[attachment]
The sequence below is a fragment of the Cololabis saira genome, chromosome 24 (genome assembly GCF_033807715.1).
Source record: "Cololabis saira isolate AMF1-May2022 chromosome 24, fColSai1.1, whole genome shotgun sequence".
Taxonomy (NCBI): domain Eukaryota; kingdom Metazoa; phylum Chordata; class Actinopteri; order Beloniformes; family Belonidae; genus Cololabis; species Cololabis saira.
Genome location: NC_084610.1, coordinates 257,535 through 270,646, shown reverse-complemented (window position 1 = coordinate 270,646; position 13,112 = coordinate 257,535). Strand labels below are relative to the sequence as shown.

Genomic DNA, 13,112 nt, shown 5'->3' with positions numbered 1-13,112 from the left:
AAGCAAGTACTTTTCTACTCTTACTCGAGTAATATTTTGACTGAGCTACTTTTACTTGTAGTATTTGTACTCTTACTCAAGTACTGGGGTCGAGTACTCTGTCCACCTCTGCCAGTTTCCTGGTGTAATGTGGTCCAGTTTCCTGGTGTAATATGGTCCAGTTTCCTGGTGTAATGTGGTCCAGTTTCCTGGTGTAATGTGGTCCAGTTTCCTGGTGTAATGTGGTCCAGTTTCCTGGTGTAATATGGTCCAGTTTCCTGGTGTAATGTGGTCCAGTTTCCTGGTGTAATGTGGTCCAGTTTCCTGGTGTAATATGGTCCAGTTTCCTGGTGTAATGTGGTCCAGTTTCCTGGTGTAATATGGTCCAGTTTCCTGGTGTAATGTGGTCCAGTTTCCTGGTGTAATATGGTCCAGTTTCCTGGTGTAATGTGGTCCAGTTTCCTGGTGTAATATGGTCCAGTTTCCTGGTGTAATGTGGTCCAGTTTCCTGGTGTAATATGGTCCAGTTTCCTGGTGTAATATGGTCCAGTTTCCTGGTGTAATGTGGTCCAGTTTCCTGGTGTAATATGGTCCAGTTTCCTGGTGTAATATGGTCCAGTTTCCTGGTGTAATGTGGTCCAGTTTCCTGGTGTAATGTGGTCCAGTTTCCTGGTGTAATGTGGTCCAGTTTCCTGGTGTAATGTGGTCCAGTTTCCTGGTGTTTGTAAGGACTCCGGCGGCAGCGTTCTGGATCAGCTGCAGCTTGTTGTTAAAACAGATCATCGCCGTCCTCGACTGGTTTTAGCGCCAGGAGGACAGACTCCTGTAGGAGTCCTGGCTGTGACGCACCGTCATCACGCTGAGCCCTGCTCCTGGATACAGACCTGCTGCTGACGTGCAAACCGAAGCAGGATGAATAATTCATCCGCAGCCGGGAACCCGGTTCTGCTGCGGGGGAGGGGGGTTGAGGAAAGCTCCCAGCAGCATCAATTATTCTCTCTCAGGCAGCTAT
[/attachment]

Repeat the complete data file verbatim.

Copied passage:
The sequence below is a fragment of the Cololabis saira genome, chromosome 24 (genome assembly GCF_033807715.1).
Source record: "Cololabis saira isolate AMF1-May2022 chromosome 24, fColSai1.1, whole genome shotgun sequence".
Taxonomy (NCBI): domain Eukaryota; kingdom Metazoa; phylum Chordata; class Actinopteri; order Beloniformes; family Belonidae; genus Cololabis; species Cololabis saira.
Genome location: NC_084610.1, coordinates 257,535 through 270,646, shown reverse-complemented (window position 1 = coordinate 270,646; position 13,112 = coordinate 257,535). Strand labels below are relative to the sequence as shown.

Genomic DNA, 13,112 nt, shown 5'->3' with positions numbered 1-13,112 from the left:
AAGCAAGTACTTTTCTACTCTTACTCGAGTAATATTTTGACTGAGCTACTTTTACTTGTAGTATTTGTACTCTTACTCAAGTACTGGGGTCGAGTACTCTGTCCACCTCTGCCAGTTTCCTGGTGTAATGTGGTCCAGTTTCCTGGTGTAATATGGTCCAGTTTCCTGGTGTAATGTGGTCCAGTTTCCTGGTGTAATGTGGTCCAGTTTCCTGGTGTAATGTGGTCCAGTTTCCTGGTGTAATATGGTCCAGTTTCCTGGTGTAATGTGGTCCAGTTTCCTGGTGTAATGTGGTCCAGTTTCCTGGTGTAATATGGTCCAGTTTCCTGGTGTAATGTGGTCCAGTTTCCTGGTGTAATATGGTCCAGTTTCCTGGTGTAATGTGGTCCAGTTTCCTGGTGTAATATGGTCCAGTTTCCTGGTGTAATGTGGTCCAGTTTCCTGGTGTAATATGGTCCAGTTTCCTGGTGTAATGTGGTCCAGTTTCCTGGTGTAATATGGTCCAGTTTCCTGGTGTAATATGGTCCAGTTTCCTGGTGTAATGTGGTCCAGTTTCCTGGTGTAATATGGTCCAGTTTCCTGGTGTAATATGGTCCAGTTTCCTGGTGTAATGTGGTCCAGTTTCCTGGTGTAATGTGGTCCAGTTTCCTGGTGTAATGTGGTCCAGTTTCCTGGTGTAATGTGGTCCAGTTTCCTGGTGTTTGTAAGGACTCCGGCGGCAGCGTTCTGGATCAGCTGCAGCTTGTTGTTAAAACAGATCATCGCCGTCCTCGACTGGTTTTAGCGCCAGGAGGACAGACTCCTGTAGGAGTCCTGGCTGTGACGCACCGTCATCACGCTGAGCCCTGCTCCTGGATACAGACCTGCTGCTGACGTGCAAACCGAAGCAGGATGAATAATTCATCCGCAGCCGGGAACCCGGTTCTGCTGCGGGGGAGGGGGGTTGAGGAAAGCTCCCAGCAGCATCAATTATTCTCTCTCAGGCAGCTAT